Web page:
Tuesday, May 24, 2011

Meet the Peace

The Story of the Peace River and the Threat of the Site C Dam

The Treaty 8 First Nations, the Wilderness Committee and the Peace Valley Environment Association are embarking on a province-wide speaking tour to talk about the threats to the beautiful and the ecologically important Peace River Valley.
And it’s coming to Victoria, Vancouver, Roberts Creek and Whistler.
The beautiful Peace River Valley is under threat. Come learn about the consequences of the Site C project and hear first hand from some of the people most directly impacted by the project. If you care about climate change, food security, indigenous rights and wilderness areas, or are curious about energy demands in the province, this is a must attend event.
Our province is full of beautiful places, but there are few places with both the spectacular beauty and the ecological importance to match the Peace River Valley.

Nestled in the northeast corner of British Columbia, the Peace River flows from the Rocky Mountains towards the Arctic Ocean. The valley is home to Treaty 8 First Nations' hunting, fishing, and trapping grounds, fertile agricultural lands and farms, old-growth boreal forests, and is one of the most important wildlife corridors in the Yellowstone to Yukon migration corridor chain.

In an area already fractured by oil and gas development, and on a river already choked by two existing dams, the government of BC wants to build the $8 billion Site C Dam. The proposed 60 meter high Site C mega-dam would flood over 100 kilometres of river valley, drowning a land area equal to 14 Stanley Parks, and causing landslides as the banks of the reservoir erode over time.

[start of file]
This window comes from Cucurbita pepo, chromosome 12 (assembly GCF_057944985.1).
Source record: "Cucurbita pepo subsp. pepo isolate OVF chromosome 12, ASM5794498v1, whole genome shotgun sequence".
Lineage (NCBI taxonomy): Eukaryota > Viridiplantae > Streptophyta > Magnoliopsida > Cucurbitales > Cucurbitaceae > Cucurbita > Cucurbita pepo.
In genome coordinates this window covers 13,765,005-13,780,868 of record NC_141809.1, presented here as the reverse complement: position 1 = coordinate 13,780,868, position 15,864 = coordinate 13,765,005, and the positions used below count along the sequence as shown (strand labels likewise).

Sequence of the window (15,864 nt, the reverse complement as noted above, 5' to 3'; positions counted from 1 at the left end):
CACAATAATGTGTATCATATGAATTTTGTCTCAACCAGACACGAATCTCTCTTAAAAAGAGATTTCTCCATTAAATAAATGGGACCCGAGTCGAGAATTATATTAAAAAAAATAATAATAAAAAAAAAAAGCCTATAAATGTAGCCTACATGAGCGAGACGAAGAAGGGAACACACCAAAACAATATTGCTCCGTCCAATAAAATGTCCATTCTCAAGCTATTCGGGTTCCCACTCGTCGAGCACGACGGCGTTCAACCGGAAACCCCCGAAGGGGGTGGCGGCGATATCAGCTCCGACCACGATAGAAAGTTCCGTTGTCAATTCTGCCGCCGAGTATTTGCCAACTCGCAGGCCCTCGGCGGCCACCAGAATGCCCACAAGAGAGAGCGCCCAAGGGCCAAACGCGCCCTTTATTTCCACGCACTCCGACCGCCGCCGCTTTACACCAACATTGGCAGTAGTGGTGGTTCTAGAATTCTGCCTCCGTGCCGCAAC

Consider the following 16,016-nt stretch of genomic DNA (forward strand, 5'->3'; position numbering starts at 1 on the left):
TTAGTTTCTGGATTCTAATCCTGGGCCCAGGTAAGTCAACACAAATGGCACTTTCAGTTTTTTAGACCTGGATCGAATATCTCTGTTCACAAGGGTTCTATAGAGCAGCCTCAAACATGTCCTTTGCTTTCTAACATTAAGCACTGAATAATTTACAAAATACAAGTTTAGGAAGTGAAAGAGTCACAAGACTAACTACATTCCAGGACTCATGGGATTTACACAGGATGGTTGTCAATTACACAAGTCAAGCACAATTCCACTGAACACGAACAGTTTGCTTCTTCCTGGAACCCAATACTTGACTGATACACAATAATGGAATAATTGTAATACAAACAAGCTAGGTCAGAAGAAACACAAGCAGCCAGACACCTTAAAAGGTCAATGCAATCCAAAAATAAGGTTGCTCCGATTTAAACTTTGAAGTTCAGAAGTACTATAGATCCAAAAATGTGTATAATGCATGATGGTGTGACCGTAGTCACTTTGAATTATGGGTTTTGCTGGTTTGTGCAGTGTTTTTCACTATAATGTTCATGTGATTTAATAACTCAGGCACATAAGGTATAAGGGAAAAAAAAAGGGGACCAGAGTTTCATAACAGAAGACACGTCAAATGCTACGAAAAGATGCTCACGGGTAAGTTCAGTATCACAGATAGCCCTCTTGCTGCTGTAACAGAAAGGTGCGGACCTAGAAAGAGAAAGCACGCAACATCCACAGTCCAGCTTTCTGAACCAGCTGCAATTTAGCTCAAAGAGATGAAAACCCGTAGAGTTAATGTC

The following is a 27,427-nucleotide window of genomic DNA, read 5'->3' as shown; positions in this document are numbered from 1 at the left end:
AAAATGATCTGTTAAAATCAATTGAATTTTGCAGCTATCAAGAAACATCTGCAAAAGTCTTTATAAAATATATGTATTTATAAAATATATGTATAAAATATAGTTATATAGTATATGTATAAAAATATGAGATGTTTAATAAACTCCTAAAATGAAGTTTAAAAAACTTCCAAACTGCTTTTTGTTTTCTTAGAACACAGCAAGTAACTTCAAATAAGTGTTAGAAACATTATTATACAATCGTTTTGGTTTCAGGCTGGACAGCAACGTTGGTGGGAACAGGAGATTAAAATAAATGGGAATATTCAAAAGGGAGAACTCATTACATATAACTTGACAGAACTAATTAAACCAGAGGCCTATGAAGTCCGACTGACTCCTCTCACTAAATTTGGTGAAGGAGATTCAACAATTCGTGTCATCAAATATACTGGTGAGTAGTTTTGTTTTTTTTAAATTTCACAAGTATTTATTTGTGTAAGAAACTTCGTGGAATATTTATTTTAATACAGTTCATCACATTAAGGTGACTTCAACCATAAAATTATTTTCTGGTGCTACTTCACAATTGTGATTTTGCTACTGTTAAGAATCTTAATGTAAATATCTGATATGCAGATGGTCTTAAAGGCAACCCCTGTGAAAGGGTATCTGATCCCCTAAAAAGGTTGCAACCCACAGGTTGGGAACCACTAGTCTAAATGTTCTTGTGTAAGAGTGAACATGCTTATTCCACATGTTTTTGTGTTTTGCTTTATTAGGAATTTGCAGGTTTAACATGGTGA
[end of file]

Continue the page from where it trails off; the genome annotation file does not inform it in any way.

The cost of the proposed Site C Dam continues to skyrocket and it’s going to hit the pocketbooks of all BC citizens. In 2006, the estimated cost of the 60 metre high dam was less than $3 billion. In 2008, the cost jumped to $6.6 billion. Currently, BC Hydro’s revised estimate for the mega-hydro project is almost $8 billion. This astronomical amount, in addition to a budgeted $6 billion dollars for maintenance on existing dams, is bound to increase residential rates well over BC Hydro’s estimate of 50% in the next 5 years.
Thank you to Council of Senior Citizens Organizations of BC's Sunshine Coast Chapter and the Sunshine Coast Conservation Association for partnering with us on this stop on the tour.

Our Speaking Tour Presentation Schedule is as follows (all presentations are from 7 -9 p.m.):

Victoria Vancouver Roberts Creek Whistler
Monday, May 30 Tuesday, May 31 Wednesday, June 1 Thursday, June 2
First Metropolitan Heritage Hall Roberts Creek Whistler Public
United Church 3102 Main St. Community Centre Library
Corner of Quadra and 1309 Roberts Ck Rd 4329 Main St.

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